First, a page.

Friday, February 29, 2008

More monads

As Pascal Costanza pointed out in a comment from yesterday, monadic style isn't just used for sequencing and stringing together I/O. The key notion is that if your language can't do X directly (for whatever X is), you can do it indirectly by piecing together little program fragments into a program that does X and then running that. Monadic style has the added advantage that you can separate the program fragments from the `plumbing' to keep the abstraction nice and clean.

So what's this `unit' and `bind' stuff that monad tutorials go on about? These are the two primitive elements that you need to bootstrap yourself into monad land. (Actually, monad tutorials tend to skip over the fact that you'll probably want to extract the data at the other end. `Unit' and `bind' will get you into monad land, but you're on your own if you want to get back.) `Unit' is the function that stuffs something into the chained return value that passes through the plumbing. It's easy to understand `unit' — that chained return value has to carry your data around and someone has to be able to construct them. `Bind' is the function you write that adds a new program fragment to the `plumbing'. `Bind' is nasty beast, though.

Bind is hard to understand because it has a strange type signature. If you're new to monads, you'll want to take a close look at this. Bind extends the plumbing, so the first argument to bind is the output of a piece of plumbing, that is, one of our chained return values. The second argument to bind is one of our program fragments. Now this is weird: we'll let our program fragment take whatever sort of arguments it wants, but we'll require it to return a chained return value. That's right — bind is only going to handle the input, but it is up to the program fragment to construct a chained return value on the output.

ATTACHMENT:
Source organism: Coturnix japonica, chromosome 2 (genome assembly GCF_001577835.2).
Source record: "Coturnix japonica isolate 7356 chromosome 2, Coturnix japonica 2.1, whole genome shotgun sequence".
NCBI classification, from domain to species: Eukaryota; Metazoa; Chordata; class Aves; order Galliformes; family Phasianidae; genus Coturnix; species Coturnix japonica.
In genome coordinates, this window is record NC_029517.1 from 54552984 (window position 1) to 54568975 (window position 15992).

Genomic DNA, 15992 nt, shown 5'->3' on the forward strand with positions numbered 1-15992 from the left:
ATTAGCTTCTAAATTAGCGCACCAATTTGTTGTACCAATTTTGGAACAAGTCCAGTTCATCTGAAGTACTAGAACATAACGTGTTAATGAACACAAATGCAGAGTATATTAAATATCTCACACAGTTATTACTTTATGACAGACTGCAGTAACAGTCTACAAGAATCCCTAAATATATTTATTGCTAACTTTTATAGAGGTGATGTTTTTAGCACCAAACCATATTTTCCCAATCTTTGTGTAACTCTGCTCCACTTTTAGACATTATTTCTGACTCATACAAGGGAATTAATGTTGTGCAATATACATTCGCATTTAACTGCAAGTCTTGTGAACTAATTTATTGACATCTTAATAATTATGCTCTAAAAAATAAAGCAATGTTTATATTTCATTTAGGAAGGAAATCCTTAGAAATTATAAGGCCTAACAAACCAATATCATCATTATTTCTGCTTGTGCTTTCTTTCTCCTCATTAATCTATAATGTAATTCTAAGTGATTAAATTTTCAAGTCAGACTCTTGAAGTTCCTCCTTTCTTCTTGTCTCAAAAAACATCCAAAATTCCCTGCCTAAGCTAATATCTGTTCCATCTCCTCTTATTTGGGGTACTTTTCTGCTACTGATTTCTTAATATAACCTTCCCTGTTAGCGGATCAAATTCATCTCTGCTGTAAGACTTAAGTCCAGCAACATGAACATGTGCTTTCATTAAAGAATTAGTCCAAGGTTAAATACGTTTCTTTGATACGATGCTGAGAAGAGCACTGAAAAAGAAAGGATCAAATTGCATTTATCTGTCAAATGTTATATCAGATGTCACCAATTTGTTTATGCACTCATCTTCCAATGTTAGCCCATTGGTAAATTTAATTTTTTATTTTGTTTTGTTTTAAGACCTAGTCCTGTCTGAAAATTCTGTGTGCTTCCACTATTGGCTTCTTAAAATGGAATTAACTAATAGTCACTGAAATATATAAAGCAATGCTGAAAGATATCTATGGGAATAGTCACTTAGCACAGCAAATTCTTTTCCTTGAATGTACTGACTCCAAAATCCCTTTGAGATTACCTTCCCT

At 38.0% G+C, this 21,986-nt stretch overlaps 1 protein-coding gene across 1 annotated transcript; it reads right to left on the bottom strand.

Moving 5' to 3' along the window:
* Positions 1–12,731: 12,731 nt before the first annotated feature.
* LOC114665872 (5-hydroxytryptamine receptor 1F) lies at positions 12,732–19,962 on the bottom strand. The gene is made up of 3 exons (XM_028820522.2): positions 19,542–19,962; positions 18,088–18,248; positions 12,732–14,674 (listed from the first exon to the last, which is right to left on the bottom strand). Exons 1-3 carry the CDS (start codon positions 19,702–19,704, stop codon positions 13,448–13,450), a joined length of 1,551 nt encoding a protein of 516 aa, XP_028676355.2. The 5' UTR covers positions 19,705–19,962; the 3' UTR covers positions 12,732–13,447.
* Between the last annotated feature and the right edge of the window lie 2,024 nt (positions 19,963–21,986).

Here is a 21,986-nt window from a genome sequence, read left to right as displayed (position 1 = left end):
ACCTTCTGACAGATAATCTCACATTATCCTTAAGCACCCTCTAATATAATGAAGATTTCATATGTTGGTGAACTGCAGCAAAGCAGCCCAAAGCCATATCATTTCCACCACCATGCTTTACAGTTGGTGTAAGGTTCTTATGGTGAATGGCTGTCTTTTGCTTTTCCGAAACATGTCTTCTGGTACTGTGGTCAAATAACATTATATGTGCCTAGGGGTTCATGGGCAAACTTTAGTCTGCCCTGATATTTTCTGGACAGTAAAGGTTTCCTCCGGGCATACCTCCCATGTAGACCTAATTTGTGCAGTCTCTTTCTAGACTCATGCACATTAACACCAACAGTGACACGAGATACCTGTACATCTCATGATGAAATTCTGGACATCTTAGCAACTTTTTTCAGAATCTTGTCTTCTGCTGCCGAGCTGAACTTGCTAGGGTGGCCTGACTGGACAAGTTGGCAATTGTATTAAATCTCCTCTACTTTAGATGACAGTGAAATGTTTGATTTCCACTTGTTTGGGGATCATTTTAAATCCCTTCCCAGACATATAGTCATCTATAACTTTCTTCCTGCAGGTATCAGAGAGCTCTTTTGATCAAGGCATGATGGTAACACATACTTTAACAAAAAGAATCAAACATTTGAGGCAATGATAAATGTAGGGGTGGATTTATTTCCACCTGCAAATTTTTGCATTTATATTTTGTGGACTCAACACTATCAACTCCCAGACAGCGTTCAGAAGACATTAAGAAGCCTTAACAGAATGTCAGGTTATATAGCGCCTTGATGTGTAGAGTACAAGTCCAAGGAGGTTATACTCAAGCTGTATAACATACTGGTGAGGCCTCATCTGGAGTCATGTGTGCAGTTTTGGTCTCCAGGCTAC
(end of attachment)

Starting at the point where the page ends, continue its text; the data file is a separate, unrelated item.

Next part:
Let's take a look at a bind programs. Remember that the magic behavior of the monadic style is due to how the bind function is coded, so different monads will have different bind functions.

The `state' monad allows you to pretend that there is a location that holds some mutable state. The bind program looks like this:
(define (bind plumbing fragment)
  (lambda (chained-return-value)
    (let* ((intermediate-chained-return-value (plumbing chained-return-value))
           (intermediate-state (get-state intermediate-chained-return-value))
           (prior-fragment-return-value (get-return-value intermediate-chained-return-value))
           (next-computation (fragment prior-fragment-return-value)))
        (next-computation intermediate-state))))
.
Recall that the plumbing is going to be a program that consumes an initial state value and produces a final chained return value. Bind has to return a new piece of plumbing, so we return a lambda expression that takes the initial chained return value. When we get passed that value, the first thing we do is send it through the existing plumbing. But we grab the resulting output. The chained return value has to contain two things: the return value of the last fragment in the plumbing pipeline and the value of the intermediate `state'. We separate these components. We pass the return value of the previous fragment in to the fragment we are binding. It will return the final piece of plumbing to which we can pass the intermediate state.

This is a bit messy and confusing, so I'll try to restate it again in a simpler manner. To extend the plumbing with a fragment, we return a new piece of plumbing that works by first dropping the chained value through the old plumbing then capturing the output and sending it to the fragment (in two separate phases).

There's something about this that bothers me, but I'll save that for tomorrow.